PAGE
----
Apr 8 2014
Preparations Continue for Closure of Tunnel Supplying Half of City’s Drinking Water
Photo credit: NYC DEP Archive
April 8, 2014
Preparations Continue for Closure of Tunnel Supplying Half of City’s Drinking Water

Category

Environment

You may not feel it, but major developments are afoot in the city’s water supply.

New York City is preparing to close down a massive—and leaking—aqueduct which delivers over half of the city’s drinking water from upstate reservoirs, more than 120 miles to the north.

The billion-dollar, multi-year repair work on the Delaware Aqueduct is the “central component” of the city’s Water for the Future program, which “aims to ensure clean, safe and reliable drinking water for future generations of New Yorkers.”

On Friday, the city announced that blasting had begun in Wappinger, N.Y., on the Dutchess County side of a new tunnel that will permanently bypass a leaking section of the aqueduct.

The 85-mile long Delaware Aqueduct conveys drinking water from four major reservoirs in the Catskill Mountains -Cannonsville, Neversink, Pepacton and Rondout- to the city’s water distribution system.

The city says that, on average, the Delaware Aqueduct provides more than half of the approximately 1 billion gallons of drinking water consumed by New Yorkers every day. The aqueduct, reportedly the world’s longest continuous tunnel, was constructed between 1939 and 1944 and crosses Ulster, Orange, Dutchess, Putnam and Westchester counties.

New York City’s water supply system is used by more than 9 million people, including 8.4 million in the five boroughs, along with residents of Ulster, Orange, Putnam, and Westchester counties.

City water comes from the Catskill, Delaware, and Croton watersheds.

Leaking Millions of Gallons Per Day

The Department of Environmental Protection, which manages the water supply system, has been monitoring two leaks in the Delaware Aqueduct since the 1990s. The leaks—located in Newburgh and Wawarsing—release a combined 15-35 million gallons a day, “depending on the rate of flow inside the aqueduct.”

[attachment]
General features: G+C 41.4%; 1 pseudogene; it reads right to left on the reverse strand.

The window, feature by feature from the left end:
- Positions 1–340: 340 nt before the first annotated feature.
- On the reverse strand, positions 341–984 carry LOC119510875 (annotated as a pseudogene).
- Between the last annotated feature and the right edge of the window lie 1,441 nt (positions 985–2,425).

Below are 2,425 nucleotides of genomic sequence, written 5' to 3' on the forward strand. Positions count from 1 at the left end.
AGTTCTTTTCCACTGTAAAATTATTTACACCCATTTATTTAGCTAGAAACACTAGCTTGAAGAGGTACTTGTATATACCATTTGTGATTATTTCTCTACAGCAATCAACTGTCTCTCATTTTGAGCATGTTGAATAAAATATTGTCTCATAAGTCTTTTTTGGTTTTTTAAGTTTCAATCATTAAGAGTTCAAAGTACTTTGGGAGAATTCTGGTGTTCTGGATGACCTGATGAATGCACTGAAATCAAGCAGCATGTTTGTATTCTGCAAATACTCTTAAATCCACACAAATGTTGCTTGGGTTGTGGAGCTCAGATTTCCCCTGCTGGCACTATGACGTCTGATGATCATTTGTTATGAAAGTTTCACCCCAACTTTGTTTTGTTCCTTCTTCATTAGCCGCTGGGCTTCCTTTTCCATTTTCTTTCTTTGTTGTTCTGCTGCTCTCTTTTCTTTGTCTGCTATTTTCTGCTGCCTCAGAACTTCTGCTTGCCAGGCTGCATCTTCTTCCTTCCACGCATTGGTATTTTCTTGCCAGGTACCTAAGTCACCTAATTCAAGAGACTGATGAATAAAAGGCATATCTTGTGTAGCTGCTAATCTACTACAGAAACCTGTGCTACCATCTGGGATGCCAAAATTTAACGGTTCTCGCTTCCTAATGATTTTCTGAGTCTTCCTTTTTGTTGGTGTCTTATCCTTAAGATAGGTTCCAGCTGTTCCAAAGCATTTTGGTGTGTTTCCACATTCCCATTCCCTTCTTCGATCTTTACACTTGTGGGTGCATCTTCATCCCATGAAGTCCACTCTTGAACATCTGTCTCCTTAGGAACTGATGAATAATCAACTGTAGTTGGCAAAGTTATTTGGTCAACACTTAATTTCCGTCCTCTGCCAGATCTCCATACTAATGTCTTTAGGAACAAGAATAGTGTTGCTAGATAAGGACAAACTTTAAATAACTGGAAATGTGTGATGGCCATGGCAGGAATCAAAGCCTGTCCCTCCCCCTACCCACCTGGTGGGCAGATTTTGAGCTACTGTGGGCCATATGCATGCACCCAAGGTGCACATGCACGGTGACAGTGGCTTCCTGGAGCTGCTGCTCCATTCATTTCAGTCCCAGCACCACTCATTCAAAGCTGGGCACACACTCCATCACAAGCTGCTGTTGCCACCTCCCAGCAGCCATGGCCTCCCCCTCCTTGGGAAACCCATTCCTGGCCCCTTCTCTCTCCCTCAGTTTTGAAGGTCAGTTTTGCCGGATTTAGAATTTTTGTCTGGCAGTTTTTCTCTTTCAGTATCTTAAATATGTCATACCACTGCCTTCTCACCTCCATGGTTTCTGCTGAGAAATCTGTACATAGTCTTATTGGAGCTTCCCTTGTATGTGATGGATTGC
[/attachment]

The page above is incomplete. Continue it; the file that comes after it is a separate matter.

To address the leaks, DEP has begun construction of a 2.5-mile bypass tunnel that will run 600 feet below the Hudson River, from Newburgh to Wappinger. The bypass tunnel, which is scheduled for completion in 2021, will convey water around the leaking portion of the Delaware Aqueduct in Newburgh.

DEP spokesman Adam Bosch told NYER that the aqueduct would be shut down for about eight months in 2021, in order to drain it and connect it to the bypass.

What Will Happen When the Delaware Aqueduct is Closed?

Delaware Aqueduct bird’s-eye view. Click here for a larger version.

Delaware Aqueduct bird’s-eye view. Click here for a larger version.

The city says that it has developed a “portfolio” of projects that “will ensure New York City has high-quality and reliable drinking water while the aqueduct is out of service.” This portfolio includes rehabilitating water supply sources used by the city in the past.

The 74-mile-long Catskill Aqueduct, which delivers water from the upstate Ashokan and Schoharie reservoirs, will undergo a repair and rehabilitation project starting in 2016.

The city plans to increase the tunnel’s capacity by approximately 30-40 million gallons of water each day.

For additional water supplies, DEP will also rehabilitate the Queens Groundwater System, formerly the Jamaica Water Supply, which will “sustainably provide more than 33 million gallons of water a day in southeast Queens”.

Groundwater in Queens? Is it safe to drink?

DEP has “committed to using proven technologies to ensure these wells produce high-quality water that meets or exceeds all water quality standards”. The Queens Groundwater System consists of 68 wells at 48 separate well stations.

Another highly complex and expensive project, the new Croton Water Filtration Plant, is entering its final stage of construction in the north Bronx. The city says testing of the filtration system and water lines is nearly complete.

Once online, the filtration plant will allow New York City to again use water from reservoirs in Putnam and Westchester counties that are part of the Croton System. DEP says this will provide nearly 300 million gallons of “high-quality” water each day.

And New Yorkers will have to start thinking more seriously about water conservation.

Between now and the shutdown of the Delaware Aqueduct in 2021, DEP will implement several initiatives to reduce water consumption in the city by as much as 50 million gallons a day.

Water conservation tools –like activation buttons on spray showers- will be rolled out in city parks and public schools. The city is also developing incentives to encourage water conservation in private homes and hotels.

Photo credit: NYC DEP Archive